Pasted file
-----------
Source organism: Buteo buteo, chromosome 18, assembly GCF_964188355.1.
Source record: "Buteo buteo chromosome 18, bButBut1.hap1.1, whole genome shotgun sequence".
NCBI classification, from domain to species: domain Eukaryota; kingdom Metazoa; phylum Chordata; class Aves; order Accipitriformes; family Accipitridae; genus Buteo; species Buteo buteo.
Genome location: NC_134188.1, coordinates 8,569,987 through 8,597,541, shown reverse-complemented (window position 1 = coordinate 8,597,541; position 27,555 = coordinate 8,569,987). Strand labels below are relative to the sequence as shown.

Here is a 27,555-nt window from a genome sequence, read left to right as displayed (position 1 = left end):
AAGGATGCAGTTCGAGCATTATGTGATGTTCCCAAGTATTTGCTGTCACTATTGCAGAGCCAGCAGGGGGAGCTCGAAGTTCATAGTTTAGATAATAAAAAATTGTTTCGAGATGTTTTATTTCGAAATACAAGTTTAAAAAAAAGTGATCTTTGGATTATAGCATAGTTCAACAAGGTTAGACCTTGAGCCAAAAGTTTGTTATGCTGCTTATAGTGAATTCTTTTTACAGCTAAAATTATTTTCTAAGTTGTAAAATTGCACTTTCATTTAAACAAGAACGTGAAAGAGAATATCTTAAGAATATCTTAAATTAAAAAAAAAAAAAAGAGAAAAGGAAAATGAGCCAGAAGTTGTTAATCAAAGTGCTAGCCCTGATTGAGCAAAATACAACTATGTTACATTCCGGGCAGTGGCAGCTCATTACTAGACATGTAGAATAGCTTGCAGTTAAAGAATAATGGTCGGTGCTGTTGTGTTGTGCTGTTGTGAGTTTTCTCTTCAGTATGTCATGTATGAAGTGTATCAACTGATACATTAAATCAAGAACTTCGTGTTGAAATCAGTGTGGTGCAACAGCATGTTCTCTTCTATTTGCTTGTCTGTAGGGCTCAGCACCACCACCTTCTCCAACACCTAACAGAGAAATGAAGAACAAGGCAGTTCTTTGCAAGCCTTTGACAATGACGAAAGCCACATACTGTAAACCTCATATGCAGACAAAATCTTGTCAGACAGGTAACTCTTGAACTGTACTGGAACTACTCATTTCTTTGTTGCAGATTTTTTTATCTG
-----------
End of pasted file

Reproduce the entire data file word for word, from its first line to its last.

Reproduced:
Source organism: Buteo buteo, chromosome 18, assembly GCF_964188355.1.
Source record: "Buteo buteo chromosome 18, bButBut1.hap1.1, whole genome shotgun sequence".
NCBI classification, from domain to species: domain Eukaryota; kingdom Metazoa; phylum Chordata; class Aves; order Accipitriformes; family Accipitridae; genus Buteo; species Buteo buteo.
Genome location: NC_134188.1, coordinates 8,569,987 through 8,597,541, shown reverse-complemented (window position 1 = coordinate 8,597,541; position 27,555 = coordinate 8,569,987). Strand labels below are relative to the sequence as shown.

Here is a 27,555-nt window from a genome sequence, read left to right as displayed (position 1 = left end):
AAGGATGCAGTTCGAGCATTATGTGATGTTCCCAAGTATTTGCTGTCACTATTGCAGAGCCAGCAGGGGGAGCTCGAAGTTCATAGTTTAGATAATAAAAAATTGTTTCGAGATGTTTTATTTCGAAATACAAGTTTAAAAAAAAGTGATCTTTGGATTATAGCATAGTTCAACAAGGTTAGACCTTGAGCCAAAAGTTTGTTATGCTGCTTATAGTGAATTCTTTTTACAGCTAAAATTATTTTCTAAGTTGTAAAATTGCACTTTCATTTAAACAAGAACGTGAAAGAGAATATCTTAAGAATATCTTAAATTAAAAAAAAAAAAAAGAGAAAAGGAAAATGAGCCAGAAGTTGTTAATCAAAGTGCTAGCCCTGATTGAGCAAAATACAACTATGTTACATTCCGGGCAGTGGCAGCTCATTACTAGACATGTAGAATAGCTTGCAGTTAAAGAATAATGGTCGGTGCTGTTGTGTTGTGCTGTTGTGAGTTTTCTCTTCAGTATGTCATGTATGAAGTGTATCAACTGATACATTAAATCAAGAACTTCGTGTTGAAATCAGTGTGGTGCAACAGCATGTTCTCTTCTATTTGCTTGTCTGTAGGGCTCAGCACCACCACCTTCTCCAACACCTAACAGAGAAATGAAGAACAAGGCAGTTCTTTGCAAGCCTTTGACAATGACGAAAGCCACATACTGTAAACCTCATATGCAGACAAAATCTTGTCAGACAGGTAACTCTTGAACTGTACTGGAACTACTCATTTCTTTGTTGCAGATTTTTTTATCTG